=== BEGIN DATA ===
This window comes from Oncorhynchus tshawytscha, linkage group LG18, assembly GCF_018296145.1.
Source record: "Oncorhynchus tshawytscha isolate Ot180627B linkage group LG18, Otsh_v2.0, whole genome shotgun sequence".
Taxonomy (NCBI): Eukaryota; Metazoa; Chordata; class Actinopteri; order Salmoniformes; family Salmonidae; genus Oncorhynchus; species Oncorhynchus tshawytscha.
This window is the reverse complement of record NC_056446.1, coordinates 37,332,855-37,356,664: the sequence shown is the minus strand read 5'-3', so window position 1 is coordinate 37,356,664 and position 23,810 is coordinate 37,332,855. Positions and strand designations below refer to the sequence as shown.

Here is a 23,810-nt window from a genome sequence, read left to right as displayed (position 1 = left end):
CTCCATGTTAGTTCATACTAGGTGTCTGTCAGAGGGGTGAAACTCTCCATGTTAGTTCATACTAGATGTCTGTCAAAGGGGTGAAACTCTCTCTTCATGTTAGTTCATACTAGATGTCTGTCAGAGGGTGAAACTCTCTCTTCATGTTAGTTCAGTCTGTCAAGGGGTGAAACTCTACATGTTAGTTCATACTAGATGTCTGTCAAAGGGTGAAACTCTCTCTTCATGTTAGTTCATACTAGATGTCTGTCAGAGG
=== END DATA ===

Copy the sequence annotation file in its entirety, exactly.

This window comes from Oncorhynchus tshawytscha, linkage group LG18, assembly GCF_018296145.1.
Source record: "Oncorhynchus tshawytscha isolate Ot180627B linkage group LG18, Otsh_v2.0, whole genome shotgun sequence".
Taxonomy (NCBI): Eukaryota; Metazoa; Chordata; class Actinopteri; order Salmoniformes; family Salmonidae; genus Oncorhynchus; species Oncorhynchus tshawytscha.
This window is the reverse complement of record NC_056446.1, coordinates 37,332,855-37,356,664: the sequence shown is the minus strand read 5'-3', so window position 1 is coordinate 37,356,664 and position 23,810 is coordinate 37,332,855. Positions and strand designations below refer to the sequence as shown.

Here is a 23,810-nt window from a genome sequence, read left to right as displayed (position 1 = left end):
CTCCATGTTAGTTCATACTAGGTGTCTGTCAGAGGGGTGAAACTCTCCATGTTAGTTCATACTAGATGTCTGTCAAAGGGGTGAAACTCTCTCTTCATGTTAGTTCATACTAGATGTCTGTCAGAGGGTGAAACTCTCTCTTCATGTTAGTTCAGTCTGTCAAGGGGTGAAACTCTACATGTTAGTTCATACTAGATGTCTGTCAAAGGGTGAAACTCTCTCTTCATGTTAGTTCATACTAGATGTCTGTCAGAGG